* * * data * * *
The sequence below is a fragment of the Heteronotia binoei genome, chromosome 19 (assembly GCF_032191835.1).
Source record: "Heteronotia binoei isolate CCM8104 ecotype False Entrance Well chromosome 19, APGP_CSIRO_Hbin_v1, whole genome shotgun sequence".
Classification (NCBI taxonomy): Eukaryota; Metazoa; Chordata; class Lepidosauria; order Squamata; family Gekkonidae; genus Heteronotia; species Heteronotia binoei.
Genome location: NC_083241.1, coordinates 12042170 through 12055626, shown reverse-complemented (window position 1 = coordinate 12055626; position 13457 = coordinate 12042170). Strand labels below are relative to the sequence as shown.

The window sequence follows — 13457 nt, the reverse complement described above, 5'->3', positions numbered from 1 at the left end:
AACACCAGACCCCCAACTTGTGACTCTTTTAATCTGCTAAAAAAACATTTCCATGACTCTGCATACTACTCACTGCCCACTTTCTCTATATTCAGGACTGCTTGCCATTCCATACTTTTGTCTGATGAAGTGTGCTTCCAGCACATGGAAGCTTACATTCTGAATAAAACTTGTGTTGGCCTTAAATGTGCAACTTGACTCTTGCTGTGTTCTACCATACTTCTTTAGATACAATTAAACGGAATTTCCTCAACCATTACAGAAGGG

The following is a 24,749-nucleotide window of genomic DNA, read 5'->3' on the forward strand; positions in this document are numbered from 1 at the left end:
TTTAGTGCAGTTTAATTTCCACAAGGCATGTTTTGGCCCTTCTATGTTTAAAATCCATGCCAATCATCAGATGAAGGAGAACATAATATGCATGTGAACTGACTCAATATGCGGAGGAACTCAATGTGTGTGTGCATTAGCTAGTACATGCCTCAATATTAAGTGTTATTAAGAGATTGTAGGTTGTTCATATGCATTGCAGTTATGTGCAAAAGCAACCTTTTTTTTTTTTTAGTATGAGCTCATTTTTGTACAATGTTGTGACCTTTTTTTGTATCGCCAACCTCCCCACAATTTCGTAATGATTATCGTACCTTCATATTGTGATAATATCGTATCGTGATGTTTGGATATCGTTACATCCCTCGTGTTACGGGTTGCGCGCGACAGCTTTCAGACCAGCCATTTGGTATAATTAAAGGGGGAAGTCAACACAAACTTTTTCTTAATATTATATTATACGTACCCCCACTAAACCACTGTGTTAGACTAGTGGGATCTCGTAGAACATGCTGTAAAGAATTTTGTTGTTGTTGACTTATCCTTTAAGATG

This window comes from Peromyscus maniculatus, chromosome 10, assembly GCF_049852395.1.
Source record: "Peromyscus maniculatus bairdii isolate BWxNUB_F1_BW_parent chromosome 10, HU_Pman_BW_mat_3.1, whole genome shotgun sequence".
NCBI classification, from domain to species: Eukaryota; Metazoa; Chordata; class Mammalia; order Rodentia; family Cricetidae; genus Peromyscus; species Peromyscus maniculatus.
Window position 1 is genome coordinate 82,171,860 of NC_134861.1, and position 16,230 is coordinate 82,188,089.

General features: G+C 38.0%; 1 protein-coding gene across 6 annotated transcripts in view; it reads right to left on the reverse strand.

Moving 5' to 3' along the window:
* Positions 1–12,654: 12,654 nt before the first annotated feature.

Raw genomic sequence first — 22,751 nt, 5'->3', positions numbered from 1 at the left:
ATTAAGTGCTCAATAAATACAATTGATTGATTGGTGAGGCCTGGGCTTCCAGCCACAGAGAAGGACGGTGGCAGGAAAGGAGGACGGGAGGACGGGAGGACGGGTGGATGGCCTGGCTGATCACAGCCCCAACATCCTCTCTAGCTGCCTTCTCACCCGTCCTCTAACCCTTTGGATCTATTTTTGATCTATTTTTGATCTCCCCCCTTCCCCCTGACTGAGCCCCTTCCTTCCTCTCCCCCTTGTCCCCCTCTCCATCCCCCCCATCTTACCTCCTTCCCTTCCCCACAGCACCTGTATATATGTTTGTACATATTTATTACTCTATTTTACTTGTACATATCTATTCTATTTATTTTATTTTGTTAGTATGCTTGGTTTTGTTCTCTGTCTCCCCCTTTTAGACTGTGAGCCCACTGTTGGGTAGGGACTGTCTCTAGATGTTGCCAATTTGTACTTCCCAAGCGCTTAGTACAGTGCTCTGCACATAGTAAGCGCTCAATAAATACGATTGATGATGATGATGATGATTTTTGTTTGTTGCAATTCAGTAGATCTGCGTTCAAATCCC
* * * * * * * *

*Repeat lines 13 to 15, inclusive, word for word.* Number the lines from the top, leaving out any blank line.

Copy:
General features: G+C 38.0%; 1 protein-coding gene across 6 annotated transcripts in view; it reads right to left on the reverse strand.

Moving 5' to 3' along the window:
* Positions 1–12,654: 12,654 nt before the first annotated feature.